If a tax law perplexes the public, it also makes life difficult for the IRS

Drama over the IRS is now mostly confined to Congress. The agency has returned more or less to normal, dealing with the day-to-day complexities of taxes. The T...

Drama over the IRS is now mostly confined to Congress. The agency has returned more or less to normal, dealing with the day-to-day complexities of taxes. The Taxpayer Advocate Service has also been dealing with vexing, if not existential issues. To review a few of those issues, Federal Drive with Tom Temin spoke with the National Taxpayer Advocate herself: Erin Collins.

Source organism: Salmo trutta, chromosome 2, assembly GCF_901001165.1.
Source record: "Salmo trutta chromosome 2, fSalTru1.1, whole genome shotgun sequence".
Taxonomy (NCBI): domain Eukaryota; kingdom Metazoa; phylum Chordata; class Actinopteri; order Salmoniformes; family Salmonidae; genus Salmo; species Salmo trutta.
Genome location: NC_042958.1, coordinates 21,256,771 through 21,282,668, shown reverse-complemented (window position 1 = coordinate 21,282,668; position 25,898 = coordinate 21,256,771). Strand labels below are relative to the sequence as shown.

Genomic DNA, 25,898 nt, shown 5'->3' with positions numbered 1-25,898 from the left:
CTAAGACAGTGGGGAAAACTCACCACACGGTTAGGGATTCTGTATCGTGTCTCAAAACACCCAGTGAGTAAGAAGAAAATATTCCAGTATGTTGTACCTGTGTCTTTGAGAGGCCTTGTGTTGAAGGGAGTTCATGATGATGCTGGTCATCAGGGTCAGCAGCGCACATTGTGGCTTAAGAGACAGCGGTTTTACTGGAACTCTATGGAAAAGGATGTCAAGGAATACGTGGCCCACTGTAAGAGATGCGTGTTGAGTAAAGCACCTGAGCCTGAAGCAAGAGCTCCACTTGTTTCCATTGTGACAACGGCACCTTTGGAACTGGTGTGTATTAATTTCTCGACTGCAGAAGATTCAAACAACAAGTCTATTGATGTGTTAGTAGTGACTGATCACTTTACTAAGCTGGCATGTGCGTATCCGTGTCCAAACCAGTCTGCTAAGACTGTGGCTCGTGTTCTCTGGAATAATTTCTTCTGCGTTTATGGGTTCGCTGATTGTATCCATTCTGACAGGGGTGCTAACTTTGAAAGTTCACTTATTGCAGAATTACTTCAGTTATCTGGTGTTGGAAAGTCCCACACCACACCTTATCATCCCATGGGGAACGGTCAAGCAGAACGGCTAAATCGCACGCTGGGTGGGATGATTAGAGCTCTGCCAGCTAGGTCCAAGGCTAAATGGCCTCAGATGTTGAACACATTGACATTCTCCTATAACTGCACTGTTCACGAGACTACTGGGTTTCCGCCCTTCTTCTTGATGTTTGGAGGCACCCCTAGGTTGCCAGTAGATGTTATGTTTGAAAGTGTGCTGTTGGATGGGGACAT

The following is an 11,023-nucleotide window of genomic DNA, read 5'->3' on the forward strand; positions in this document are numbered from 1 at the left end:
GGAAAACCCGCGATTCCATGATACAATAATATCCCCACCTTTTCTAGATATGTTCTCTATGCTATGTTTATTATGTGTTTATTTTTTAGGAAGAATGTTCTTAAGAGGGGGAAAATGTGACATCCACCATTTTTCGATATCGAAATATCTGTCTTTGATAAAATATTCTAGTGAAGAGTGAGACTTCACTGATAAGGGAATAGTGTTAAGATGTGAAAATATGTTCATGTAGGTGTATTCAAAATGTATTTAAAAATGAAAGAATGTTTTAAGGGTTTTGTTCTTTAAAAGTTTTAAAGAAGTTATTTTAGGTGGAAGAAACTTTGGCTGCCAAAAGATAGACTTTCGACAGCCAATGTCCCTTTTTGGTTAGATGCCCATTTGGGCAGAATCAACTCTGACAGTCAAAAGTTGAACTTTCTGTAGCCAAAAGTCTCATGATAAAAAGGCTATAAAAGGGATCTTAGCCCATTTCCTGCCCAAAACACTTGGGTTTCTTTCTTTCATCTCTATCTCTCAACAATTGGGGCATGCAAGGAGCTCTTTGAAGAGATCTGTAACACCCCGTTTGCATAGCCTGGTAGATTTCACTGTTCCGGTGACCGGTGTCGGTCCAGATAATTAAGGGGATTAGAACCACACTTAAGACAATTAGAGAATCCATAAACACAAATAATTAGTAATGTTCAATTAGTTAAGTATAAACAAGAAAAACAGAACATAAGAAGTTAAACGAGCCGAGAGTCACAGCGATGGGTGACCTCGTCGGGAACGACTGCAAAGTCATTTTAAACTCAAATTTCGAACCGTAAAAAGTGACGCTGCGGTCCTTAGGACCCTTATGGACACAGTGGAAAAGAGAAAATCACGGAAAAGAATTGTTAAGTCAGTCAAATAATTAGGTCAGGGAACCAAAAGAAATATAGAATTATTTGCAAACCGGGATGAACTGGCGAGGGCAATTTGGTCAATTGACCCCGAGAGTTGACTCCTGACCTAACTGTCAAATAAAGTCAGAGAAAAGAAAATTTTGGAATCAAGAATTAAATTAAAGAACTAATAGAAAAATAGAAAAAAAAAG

Interview Transcript:

Tom Temin And one of those vexing day to day, plain old fashioned tax administration issues concerns this 1099 K form. This is a form that was. Is it new? Is it revised? And I guess a lot of people don’t understand what they’re supposed to do with it. And the Taxpayer advocate service is jumping in here.